Set Theory and Logic


Instruction Set Completeness Theorem: Concept, Relevance, Proof, and Example for Processor Architecture

Authors: William F. Gilreath

The Instruction Set Completeness Theorem is first formally defined and discussed in the seminal work on one-instruction set computing—the book Computer Architecture: A Minimalist Perspective. Yet the original formalism of the Instruction Set Completeness Theorem did not provide a definitive, explicit mathematical proof of completeness, analyze both singular and plural instruction sets that were either complete or incomplete, nor examine the significance of the theorem to computer architecture instruction sets. A mathematical proof of correctness shows the equivalence of the Instruction Set Completeness Theorem to a Turing machine, a hypothetical model of computation, and thereby establishes the mathematical truth of the Instruction Set Completeness Theorem. With a more detailed examination of the Instruction Set Completeness Theorem develops several surprising conclusions for both the instruction set completeness theorem, and the instruction sets for a computer architecture.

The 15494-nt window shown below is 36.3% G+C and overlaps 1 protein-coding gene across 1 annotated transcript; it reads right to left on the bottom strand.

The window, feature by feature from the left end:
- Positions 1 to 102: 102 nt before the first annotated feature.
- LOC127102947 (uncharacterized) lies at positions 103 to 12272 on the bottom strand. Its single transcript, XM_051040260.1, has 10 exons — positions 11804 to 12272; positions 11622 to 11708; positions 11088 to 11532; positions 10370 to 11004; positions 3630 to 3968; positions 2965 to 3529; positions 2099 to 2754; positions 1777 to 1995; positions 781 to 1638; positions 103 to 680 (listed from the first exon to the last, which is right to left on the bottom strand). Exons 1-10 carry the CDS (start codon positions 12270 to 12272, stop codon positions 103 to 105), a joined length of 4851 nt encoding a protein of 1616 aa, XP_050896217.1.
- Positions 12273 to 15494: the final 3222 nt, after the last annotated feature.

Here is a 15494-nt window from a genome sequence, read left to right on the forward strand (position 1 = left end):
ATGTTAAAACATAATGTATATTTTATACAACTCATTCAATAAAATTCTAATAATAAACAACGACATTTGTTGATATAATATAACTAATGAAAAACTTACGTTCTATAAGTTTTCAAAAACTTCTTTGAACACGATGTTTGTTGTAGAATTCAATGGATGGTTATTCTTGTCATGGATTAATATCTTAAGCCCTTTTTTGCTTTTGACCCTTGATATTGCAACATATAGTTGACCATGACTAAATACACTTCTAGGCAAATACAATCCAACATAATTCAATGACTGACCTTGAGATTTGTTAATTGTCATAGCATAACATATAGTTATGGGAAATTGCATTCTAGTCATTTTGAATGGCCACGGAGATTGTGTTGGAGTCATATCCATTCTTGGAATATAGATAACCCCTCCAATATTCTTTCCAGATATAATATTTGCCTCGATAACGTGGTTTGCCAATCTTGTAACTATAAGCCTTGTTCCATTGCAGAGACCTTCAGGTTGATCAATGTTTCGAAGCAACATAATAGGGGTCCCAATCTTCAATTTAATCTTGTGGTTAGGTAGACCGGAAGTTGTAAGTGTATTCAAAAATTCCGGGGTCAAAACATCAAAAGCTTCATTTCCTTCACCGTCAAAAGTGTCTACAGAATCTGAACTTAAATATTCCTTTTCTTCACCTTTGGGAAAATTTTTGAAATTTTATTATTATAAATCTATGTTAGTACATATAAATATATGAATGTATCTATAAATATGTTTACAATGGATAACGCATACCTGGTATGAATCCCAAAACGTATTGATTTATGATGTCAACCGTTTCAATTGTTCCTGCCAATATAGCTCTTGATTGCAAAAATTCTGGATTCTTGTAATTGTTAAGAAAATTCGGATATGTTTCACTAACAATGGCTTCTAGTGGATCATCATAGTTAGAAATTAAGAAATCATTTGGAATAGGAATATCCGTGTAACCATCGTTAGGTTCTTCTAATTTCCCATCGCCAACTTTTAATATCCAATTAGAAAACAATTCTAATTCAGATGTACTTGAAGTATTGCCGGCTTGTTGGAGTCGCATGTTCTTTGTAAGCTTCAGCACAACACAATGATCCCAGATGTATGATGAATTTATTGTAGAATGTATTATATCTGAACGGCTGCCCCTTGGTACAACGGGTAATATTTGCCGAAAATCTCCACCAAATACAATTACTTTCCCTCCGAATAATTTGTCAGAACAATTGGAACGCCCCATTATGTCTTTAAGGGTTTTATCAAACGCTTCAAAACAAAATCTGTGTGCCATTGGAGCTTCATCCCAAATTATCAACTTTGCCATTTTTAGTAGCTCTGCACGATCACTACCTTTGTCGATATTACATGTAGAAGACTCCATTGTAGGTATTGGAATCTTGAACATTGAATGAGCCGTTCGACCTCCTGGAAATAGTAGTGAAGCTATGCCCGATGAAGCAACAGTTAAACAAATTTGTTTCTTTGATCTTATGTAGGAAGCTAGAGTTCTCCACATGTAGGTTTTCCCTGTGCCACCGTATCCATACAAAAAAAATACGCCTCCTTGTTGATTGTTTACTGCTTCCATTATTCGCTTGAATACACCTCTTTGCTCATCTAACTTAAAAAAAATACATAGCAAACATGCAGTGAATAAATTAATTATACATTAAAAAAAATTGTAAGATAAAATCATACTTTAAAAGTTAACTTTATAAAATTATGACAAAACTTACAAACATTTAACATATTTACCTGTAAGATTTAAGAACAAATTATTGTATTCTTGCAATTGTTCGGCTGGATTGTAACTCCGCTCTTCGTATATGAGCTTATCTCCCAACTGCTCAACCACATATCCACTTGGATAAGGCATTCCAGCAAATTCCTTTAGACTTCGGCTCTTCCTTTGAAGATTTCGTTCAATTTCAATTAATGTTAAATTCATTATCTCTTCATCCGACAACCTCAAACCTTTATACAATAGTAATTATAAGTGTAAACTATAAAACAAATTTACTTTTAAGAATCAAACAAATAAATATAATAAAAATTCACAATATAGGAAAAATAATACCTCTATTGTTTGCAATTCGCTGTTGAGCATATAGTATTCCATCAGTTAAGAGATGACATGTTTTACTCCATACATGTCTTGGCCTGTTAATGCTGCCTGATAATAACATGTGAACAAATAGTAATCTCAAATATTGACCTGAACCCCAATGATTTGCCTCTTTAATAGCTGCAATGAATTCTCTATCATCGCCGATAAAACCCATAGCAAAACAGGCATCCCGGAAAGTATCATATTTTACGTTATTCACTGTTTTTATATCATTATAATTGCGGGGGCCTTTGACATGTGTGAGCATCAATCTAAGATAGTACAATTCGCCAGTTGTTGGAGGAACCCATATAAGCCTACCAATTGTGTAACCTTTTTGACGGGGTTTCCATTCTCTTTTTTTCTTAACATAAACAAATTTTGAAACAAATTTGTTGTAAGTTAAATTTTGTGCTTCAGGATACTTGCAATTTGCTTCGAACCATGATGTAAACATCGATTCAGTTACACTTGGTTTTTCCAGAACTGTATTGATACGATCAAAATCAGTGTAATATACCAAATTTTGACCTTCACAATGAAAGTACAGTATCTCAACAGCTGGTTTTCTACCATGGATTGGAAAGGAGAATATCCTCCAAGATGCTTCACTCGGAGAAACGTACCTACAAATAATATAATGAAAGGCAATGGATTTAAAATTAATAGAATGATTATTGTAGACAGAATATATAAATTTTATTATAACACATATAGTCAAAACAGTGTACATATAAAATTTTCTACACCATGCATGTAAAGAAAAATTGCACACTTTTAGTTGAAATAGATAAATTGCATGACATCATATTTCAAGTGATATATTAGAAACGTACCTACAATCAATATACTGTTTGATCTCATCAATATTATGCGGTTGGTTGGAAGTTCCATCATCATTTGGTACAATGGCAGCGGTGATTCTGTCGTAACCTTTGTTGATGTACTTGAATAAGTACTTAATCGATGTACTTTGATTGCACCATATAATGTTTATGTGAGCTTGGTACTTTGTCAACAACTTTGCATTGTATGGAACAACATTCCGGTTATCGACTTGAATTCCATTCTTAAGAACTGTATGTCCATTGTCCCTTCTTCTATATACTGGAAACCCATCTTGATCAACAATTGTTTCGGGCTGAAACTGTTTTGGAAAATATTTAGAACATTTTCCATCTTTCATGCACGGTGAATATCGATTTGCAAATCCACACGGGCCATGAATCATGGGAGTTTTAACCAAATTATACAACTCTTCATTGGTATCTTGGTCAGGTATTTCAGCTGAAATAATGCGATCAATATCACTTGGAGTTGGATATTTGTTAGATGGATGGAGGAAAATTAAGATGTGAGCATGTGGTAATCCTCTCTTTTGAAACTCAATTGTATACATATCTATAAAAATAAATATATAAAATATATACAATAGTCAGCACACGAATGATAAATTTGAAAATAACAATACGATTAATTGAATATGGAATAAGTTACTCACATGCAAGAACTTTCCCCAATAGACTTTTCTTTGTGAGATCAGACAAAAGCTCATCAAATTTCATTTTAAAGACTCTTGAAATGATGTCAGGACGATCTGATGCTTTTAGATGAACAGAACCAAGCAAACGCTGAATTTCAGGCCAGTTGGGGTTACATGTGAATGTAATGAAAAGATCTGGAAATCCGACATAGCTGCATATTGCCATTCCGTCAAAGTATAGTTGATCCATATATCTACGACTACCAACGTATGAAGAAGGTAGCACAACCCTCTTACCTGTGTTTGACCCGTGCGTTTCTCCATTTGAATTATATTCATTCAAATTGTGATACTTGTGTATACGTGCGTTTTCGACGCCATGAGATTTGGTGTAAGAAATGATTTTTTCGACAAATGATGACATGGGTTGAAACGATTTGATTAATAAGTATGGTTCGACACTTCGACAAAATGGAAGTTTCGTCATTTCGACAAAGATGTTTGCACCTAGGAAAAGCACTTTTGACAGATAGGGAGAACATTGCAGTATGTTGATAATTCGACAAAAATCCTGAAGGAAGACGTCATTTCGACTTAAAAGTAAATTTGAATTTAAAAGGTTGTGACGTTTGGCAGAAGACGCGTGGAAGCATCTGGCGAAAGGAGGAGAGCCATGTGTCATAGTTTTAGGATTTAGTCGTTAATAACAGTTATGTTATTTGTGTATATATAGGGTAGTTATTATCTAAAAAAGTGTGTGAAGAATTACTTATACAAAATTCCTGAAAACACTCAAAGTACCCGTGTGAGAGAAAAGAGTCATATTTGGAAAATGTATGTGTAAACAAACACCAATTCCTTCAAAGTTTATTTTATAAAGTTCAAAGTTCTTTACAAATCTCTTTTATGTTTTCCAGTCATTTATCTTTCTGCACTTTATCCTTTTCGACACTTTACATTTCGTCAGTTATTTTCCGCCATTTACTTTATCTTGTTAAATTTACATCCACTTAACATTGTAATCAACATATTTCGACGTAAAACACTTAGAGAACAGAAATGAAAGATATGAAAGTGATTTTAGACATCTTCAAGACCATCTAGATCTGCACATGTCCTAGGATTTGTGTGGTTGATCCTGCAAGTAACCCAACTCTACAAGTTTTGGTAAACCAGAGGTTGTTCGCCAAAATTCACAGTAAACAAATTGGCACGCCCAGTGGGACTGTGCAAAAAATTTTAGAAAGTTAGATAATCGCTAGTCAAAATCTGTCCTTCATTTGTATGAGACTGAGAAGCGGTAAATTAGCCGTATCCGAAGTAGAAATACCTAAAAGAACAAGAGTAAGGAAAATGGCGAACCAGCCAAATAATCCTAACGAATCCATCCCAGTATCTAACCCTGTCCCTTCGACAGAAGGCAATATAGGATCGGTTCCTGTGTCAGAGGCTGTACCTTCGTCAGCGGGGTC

Comments: 22 Pages. Published in the General Science Journal

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[v1] 2019-10-27 07:25:40

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